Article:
If you want to include SharePoint Online and OneDrive for Business locations in an Office 365 content search, you need to know the URLs of the target sites. Finding the URLs can be problematic, but here’s some easy ways to do the job. PowerShell, as usual, comes up trumps…
Microsoft has released new OneDrive file viewers that are turning up in Teams clients. The new viewers are more intelligent and make it easier to work with files, especially Office documents. However, even intelligent viewers can only function when a solid network connection is available and often a local synchronized copy of Teams files is the way to work.
Microsoft announced the roll-out of the Site Swap feature for SharePoint Online. You can only do this with PowerShell, but the process is quick and easy and works well (assuming your new site is ready to go). Who doesn’t like one-line PowerShell commands that do a lot of work with minimum effort!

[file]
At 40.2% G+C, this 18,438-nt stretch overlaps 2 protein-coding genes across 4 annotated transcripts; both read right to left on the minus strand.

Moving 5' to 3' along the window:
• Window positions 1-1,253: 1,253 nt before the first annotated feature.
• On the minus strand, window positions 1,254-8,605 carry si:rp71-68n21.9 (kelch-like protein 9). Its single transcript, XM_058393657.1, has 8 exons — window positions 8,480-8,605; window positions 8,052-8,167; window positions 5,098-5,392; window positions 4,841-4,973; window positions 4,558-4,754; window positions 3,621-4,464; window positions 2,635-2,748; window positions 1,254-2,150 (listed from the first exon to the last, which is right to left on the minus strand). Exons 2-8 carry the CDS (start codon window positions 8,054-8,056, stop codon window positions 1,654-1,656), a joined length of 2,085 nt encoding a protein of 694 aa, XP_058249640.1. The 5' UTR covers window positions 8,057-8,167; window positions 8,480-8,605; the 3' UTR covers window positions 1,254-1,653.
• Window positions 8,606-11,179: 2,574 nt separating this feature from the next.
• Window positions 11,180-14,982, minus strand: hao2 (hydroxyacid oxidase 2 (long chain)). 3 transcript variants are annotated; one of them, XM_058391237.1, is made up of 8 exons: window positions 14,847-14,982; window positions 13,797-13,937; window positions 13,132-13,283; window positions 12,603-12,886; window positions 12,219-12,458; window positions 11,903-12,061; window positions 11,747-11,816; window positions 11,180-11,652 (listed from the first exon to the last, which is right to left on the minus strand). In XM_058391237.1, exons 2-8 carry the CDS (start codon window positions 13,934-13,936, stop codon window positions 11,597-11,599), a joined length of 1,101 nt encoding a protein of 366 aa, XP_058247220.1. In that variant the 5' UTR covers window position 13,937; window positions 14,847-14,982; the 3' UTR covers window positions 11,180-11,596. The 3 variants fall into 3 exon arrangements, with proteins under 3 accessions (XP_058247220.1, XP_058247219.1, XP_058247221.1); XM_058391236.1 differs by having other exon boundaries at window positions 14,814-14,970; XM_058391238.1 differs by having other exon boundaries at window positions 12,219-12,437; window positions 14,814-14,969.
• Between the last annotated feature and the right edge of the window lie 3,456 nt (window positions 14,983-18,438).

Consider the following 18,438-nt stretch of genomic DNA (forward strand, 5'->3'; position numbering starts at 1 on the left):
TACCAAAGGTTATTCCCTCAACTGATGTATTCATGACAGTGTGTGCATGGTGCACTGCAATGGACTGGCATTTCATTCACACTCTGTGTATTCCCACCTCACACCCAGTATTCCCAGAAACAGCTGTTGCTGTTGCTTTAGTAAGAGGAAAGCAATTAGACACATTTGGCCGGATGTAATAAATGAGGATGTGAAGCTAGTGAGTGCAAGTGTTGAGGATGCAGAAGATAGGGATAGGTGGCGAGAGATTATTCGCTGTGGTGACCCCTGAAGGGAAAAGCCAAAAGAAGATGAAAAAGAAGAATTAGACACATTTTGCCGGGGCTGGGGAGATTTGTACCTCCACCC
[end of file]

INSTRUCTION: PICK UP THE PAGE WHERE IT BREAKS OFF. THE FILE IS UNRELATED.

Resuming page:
SharePoint Online and OneDrive for Business support the ability to protected Anyone links with passwords. The idea is good and the feature works well, but some Office 365 tenants have problems with the idea of using Anyone links because, as the name implies, anyone who has the link can use it to open a document.
Sometimes it is difficult to understand exactly who has access to a document in a SharePoint Online site. The Manage Access option helps you understand who has access through group membership and sharing links. And if you need to adjust a sharing link, you can do it quickly and easily.